To hear more of my conversation with Jobe, listen to the latest DF Cast here:

You can also subscribe to the DomesticFuel Cast here.

FDC Enterprises Awarded DOE Feedstock Delivery Grant

FDC Enterprises LogoFDC Enterprises, based on Columbus, Ohio, announced today that it has won a U.S. Department of Energy (DOE) grant to develop supply systems to handle and deliver feedstocks for cellulosic biofuels production. The $21 million grant is being shared by five winners.

The government is attempting to help speed up cellulosic biofuels production, or the production of fuel that uses waste products such as switchgrass, woodchips and agricultural residues, rather than food-based products such as corn. However, with new feedstocks come new challenges, one of which is delivery and storage.

According to DOE’s press release, the selected grant winners represented, “the best projects to stimulate the design and demonstration of a comprehensive system to handle the harvesting, collection, preprocessing, transport, and storage of sufficient volumes of sustainably produced feedstock.”

Companies like POET, have also been working with manufactures to develop technologies to pick up corn cobs and stover for the production of cellulosic ethanol.

Fred Circle, President of FDC said in a press statement, “We are excited to be selected and we believe this is a great opportunity for energy and agriculture to be teamed in a way that helps America. We have a great team with unique expertise and we are looking to leverage this grant into a large-scale commercial effort that serves this emerging industry.”

AntaresGroupLogoFDC Enterprises is a parntering with the ANTARES Group , a renewable energy consulting and project management company, located in Landover, Maryland. Kevin Comer, Associate Principal at ANTERES commented, “If cellulosic ethanol is to become a meaningful player in the fuels market, we must demonstrate the ability to sustainably grow and harvest dedicated crops for energy. Our approach is to combine the best of agriculture and energy in a way that doesn’t adversely impact food production or land use and still provides a win-win for biofuels producers, farmers, and landowners.”

Renewable Energy Grants Available in Colorado

The Colorado Department of Agriculture is now offering several Advancing Colorado’s Renewable Energy (ACRE) grants. Eligible projects include agricultural related renewable energy systems, feasibility studies and research projects. The ACRE program is a set of grants that provide funds to conduct feasibility studies, install renewable energy systems or do research into renewable energy projects.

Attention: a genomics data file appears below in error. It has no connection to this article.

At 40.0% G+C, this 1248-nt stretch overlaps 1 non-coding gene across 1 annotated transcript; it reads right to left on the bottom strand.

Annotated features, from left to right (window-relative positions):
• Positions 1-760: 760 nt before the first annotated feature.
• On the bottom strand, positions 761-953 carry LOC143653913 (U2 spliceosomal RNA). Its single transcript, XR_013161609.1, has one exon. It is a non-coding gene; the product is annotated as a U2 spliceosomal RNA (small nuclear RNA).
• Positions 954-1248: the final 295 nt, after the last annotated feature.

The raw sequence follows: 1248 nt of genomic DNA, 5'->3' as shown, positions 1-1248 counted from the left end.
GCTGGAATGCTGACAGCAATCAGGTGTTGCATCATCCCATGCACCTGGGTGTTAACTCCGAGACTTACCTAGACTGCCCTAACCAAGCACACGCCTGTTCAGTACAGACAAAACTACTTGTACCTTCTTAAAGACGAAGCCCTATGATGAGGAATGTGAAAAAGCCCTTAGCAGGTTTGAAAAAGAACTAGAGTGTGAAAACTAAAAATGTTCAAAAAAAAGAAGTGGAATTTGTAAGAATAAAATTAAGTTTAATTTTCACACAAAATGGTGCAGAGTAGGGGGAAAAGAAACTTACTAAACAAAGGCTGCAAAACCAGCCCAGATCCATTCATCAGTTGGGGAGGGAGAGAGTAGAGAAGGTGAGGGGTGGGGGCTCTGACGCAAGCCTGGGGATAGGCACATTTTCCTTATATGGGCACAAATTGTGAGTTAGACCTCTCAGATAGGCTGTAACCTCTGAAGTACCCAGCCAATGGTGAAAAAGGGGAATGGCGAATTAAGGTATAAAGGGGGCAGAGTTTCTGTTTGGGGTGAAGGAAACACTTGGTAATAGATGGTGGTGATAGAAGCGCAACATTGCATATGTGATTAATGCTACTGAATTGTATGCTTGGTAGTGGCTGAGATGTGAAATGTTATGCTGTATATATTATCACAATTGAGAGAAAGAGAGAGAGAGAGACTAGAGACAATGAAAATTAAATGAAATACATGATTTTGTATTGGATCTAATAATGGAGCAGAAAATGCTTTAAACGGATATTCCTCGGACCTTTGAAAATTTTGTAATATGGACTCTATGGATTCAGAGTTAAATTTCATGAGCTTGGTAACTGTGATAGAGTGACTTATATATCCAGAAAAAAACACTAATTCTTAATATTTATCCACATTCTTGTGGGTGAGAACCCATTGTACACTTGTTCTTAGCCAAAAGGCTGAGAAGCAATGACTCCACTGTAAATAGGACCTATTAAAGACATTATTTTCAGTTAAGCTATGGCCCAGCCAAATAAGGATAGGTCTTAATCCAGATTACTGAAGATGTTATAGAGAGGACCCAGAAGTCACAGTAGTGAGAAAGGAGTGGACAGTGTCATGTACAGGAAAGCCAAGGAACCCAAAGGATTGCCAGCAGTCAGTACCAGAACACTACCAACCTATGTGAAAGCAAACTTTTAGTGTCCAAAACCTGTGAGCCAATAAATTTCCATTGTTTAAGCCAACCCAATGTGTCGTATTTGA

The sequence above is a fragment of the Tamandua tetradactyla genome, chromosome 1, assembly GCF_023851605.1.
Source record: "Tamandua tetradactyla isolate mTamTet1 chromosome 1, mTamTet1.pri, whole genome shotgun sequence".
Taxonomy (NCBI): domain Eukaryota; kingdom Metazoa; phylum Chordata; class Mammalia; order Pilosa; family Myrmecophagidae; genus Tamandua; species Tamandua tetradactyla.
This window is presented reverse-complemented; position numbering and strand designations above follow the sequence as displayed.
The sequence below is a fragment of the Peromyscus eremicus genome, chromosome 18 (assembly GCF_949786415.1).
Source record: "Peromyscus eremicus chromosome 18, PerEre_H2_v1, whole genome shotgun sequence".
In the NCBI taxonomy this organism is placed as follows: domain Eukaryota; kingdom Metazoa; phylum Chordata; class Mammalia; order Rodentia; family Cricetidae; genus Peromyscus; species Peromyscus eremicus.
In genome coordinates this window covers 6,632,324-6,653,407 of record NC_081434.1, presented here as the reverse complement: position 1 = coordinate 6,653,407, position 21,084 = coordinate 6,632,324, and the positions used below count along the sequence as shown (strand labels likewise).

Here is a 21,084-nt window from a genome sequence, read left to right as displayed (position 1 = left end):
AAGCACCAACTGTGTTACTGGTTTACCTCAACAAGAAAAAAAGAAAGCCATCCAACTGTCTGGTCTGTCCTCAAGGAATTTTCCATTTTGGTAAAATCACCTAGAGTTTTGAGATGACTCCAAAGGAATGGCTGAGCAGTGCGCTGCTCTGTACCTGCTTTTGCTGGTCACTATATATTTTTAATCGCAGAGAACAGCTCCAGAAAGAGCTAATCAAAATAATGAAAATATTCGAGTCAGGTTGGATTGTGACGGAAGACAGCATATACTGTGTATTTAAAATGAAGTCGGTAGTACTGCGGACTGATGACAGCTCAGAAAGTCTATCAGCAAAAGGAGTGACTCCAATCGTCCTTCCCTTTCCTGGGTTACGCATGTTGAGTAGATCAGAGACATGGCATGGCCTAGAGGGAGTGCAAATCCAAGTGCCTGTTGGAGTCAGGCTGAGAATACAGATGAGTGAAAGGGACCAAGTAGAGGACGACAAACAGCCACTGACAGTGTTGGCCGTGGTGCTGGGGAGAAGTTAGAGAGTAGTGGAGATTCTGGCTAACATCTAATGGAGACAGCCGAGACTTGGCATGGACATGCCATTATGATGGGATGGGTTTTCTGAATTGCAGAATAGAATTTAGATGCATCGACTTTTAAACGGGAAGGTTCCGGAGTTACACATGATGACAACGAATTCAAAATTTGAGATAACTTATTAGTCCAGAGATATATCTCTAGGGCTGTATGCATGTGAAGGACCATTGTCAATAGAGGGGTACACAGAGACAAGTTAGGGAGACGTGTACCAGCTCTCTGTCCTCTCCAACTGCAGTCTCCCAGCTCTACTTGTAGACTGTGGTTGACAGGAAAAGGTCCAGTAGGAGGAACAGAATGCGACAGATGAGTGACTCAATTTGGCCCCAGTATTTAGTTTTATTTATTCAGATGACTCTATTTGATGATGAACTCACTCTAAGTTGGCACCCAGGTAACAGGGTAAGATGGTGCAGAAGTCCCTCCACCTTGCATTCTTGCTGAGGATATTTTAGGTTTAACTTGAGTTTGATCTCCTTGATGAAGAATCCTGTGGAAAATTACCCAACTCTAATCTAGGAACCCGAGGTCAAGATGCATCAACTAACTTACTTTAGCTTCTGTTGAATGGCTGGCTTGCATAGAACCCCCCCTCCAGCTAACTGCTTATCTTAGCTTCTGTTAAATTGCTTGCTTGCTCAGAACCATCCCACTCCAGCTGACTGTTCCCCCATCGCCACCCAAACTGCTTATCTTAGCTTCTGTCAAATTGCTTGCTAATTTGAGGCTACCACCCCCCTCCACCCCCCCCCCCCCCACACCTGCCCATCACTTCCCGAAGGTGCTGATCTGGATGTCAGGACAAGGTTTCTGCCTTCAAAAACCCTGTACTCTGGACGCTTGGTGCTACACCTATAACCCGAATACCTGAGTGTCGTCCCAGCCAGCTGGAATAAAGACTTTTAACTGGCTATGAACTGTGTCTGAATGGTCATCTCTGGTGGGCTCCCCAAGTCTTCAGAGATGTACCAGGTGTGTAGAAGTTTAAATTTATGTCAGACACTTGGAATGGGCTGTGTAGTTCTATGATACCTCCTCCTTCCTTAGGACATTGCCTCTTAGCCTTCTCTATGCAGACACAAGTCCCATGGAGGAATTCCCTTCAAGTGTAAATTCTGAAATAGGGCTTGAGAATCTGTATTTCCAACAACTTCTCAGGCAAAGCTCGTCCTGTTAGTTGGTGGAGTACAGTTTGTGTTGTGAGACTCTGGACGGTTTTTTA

microhydroGrant applications submitted must be for projects that will be completed withing two years of grant award. Examples of past projects that have been supported by the ACRE grant program include wind turbines, solar panels, micro-hydro systems, biomass systems, and biodiesel plants. Funds will be distributed in three categories.

1) Feasibility Studies –  must study the feasibility of an agricultural energy-related project. Feasibility studies may address the market for the product, engineering requirements, economic viability, environmental concerns, legal requirements, management, and other necessary study components. A maximum allocation for each study is $25,000.

2) Project Participation — for projects will completed feasibility studies, awards will be granted to assist with the project.. A maximum allocation of $100,000 has been established per project.

3) Research — applications for research of agricultural energy-related topics will be considered in an effort to bring new information to the marketplace. Research should be tied to a particular issue or problem in Colorado. A maximum allocation of $50,000 per project has been set.

Grant applications are being accepted through October 30th. Contact ROI for more information at 517-812-3285.

Biomass Feedstocks Research

USDA’s Agricultural Research Service is studying the use of plant residues for biofuels.

biofuel cropsAt the University of Minnesota-Morris Biomass Gasification Facility, for example, gasification researcher Jim Barbour and ARS soil scientist Jane Johnson (pictured) are evaluating potential biomass feedstocks, including pressed corn stover.

The Agricultural Research Service has scientists in 18 states involved in the Renewable Energy Assessment Project (REAP) which is trying to determine the balance between how much crop residue can be used to produce ethanol and other biofuels and how much should be left on the ground to protect soil from erosion, maintain soil organisms, and store carbon in the soil.

Because corn is currently the most widely used biofuel crop, the REAP team is especially interested in determining where, when, and how much corn stover can be harvested without harming soil productivity. The work involves not only looking at how much plant residue is needed to maintain soil carbon than to control soil erosion, but also using perennial groundcover roots and shoots as alternative sources of organic material to offset the carbon lost when stover is removed.

Read more about the project here.

Purdue Study Proves Biodiesel Burns Well in Furnaces

Yesterday, I told you how oilheat industry officials have set out a plan to make more use of biodiesel blended to burn in home furnaces. For those who might be worried about the performance of the green fuel in your home heater, a new study indicates it will do just fine.